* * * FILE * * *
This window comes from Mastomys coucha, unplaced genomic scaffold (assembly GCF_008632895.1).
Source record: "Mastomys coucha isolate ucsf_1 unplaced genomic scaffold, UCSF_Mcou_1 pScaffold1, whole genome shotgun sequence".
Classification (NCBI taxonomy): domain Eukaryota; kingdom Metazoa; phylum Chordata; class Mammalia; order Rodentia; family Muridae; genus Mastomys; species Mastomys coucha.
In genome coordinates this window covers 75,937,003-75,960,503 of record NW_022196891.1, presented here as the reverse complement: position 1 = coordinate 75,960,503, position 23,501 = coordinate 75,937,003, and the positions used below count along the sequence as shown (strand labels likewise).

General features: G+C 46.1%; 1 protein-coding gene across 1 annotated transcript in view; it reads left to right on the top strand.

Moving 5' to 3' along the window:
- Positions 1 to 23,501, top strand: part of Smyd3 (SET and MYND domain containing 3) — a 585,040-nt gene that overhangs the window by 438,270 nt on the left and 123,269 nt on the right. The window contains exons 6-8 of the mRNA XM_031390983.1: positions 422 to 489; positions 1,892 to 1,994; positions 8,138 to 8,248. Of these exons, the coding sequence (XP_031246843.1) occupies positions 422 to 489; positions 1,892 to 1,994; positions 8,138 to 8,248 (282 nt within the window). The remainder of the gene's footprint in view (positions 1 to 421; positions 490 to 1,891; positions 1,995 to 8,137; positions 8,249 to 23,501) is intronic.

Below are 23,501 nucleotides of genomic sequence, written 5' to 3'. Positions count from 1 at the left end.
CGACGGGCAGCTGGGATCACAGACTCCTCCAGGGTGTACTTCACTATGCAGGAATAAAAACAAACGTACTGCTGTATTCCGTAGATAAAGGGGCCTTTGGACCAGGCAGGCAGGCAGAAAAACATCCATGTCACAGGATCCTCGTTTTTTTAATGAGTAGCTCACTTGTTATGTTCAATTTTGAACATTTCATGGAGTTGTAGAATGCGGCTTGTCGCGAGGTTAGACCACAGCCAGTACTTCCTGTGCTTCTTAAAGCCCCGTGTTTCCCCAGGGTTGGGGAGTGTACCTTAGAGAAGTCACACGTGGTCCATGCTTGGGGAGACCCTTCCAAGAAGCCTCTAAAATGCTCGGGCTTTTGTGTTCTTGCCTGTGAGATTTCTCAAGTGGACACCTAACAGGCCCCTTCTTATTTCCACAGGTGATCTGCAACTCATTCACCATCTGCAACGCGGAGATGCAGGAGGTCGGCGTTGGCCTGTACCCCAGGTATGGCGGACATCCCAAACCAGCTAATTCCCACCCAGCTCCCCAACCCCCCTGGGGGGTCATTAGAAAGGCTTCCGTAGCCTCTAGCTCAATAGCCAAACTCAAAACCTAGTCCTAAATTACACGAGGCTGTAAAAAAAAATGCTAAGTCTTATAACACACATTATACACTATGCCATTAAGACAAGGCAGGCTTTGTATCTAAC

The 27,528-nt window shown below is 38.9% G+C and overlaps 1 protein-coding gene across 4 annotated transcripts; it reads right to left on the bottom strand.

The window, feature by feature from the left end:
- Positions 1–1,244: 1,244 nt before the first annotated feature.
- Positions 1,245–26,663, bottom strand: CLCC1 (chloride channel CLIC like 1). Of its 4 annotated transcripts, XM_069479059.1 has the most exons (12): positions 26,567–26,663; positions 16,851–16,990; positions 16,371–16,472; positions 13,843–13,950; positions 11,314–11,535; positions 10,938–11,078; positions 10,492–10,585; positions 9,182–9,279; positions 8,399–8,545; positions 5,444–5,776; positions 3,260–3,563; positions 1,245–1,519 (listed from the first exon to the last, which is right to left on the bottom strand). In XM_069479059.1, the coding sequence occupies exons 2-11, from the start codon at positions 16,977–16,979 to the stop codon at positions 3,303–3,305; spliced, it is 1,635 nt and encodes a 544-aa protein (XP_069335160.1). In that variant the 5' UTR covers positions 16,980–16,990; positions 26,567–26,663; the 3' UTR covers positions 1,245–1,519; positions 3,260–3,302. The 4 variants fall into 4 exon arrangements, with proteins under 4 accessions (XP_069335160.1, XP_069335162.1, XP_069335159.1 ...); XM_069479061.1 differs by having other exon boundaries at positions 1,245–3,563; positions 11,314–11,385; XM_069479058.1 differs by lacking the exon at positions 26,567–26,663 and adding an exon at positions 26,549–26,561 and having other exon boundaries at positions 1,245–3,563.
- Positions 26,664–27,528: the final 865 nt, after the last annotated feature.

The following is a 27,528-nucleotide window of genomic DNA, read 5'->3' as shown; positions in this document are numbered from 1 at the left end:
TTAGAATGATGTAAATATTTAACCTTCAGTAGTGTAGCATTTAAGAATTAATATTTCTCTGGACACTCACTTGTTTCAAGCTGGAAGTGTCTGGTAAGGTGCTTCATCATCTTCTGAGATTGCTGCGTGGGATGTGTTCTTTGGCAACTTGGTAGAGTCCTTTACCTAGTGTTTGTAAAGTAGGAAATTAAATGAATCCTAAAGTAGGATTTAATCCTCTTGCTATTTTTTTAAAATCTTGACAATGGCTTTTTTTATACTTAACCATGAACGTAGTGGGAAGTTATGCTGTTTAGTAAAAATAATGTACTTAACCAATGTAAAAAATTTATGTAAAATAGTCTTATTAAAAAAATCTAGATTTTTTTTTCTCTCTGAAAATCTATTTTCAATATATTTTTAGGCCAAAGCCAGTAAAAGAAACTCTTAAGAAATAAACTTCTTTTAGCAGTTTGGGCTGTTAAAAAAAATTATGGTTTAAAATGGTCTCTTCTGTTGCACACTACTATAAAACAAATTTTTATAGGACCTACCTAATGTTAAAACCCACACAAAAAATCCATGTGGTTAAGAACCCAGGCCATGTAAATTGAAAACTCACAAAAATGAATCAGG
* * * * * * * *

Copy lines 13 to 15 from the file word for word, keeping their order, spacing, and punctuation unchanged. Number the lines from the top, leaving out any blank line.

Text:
- Positions 1,245–26,663, bottom strand: CLCC1 (chloride channel CLIC like 1). Of its 4 annotated transcripts, XM_069479059.1 has the most exons (12): positions 26,567–26,663; positions 16,851–16,990; positions 16,371–16,472; positions 13,843–13,950; positions 11,314–11,535; positions 10,938–11,078; positions 10,492–10,585; positions 9,182–9,279; positions 8,399–8,545; positions 5,444–5,776; positions 3,260–3,563; positions 1,245–1,519 (listed from the first exon to the last, which is right to left on the bottom strand). In XM_069479059.1, the coding sequence occupies exons 2-11, from the start codon at positions 16,977–16,979 to the stop codon at positions 3,303–3,305; spliced, it is 1,635 nt and encodes a 544-aa protein (XP_069335160.1). In that variant the 5' UTR covers positions 16,980–16,990; positions 26,567–26,663; the 3' UTR covers positions 1,245–1,519; positions 3,260–3,302. The 4 variants fall into 4 exon arrangements, with proteins under 4 accessions (XP_069335160.1, XP_069335162.1, XP_069335159.1 ...); XM_069479061.1 differs by having other exon boundaries at positions 1,245–3,563; positions 11,314–11,385; XM_069479058.1 differs by lacking the exon at positions 26,567–26,663 and adding an exon at positions 26,549–26,561 and having other exon boundaries at positions 1,245–3,563.
- Positions 26,664–27,528: the final 865 nt, after the last annotated feature.

The following is a 27,528-nucleotide window of genomic DNA, read 5'->3' as shown; positions in this document are numbered from 1 at the left end: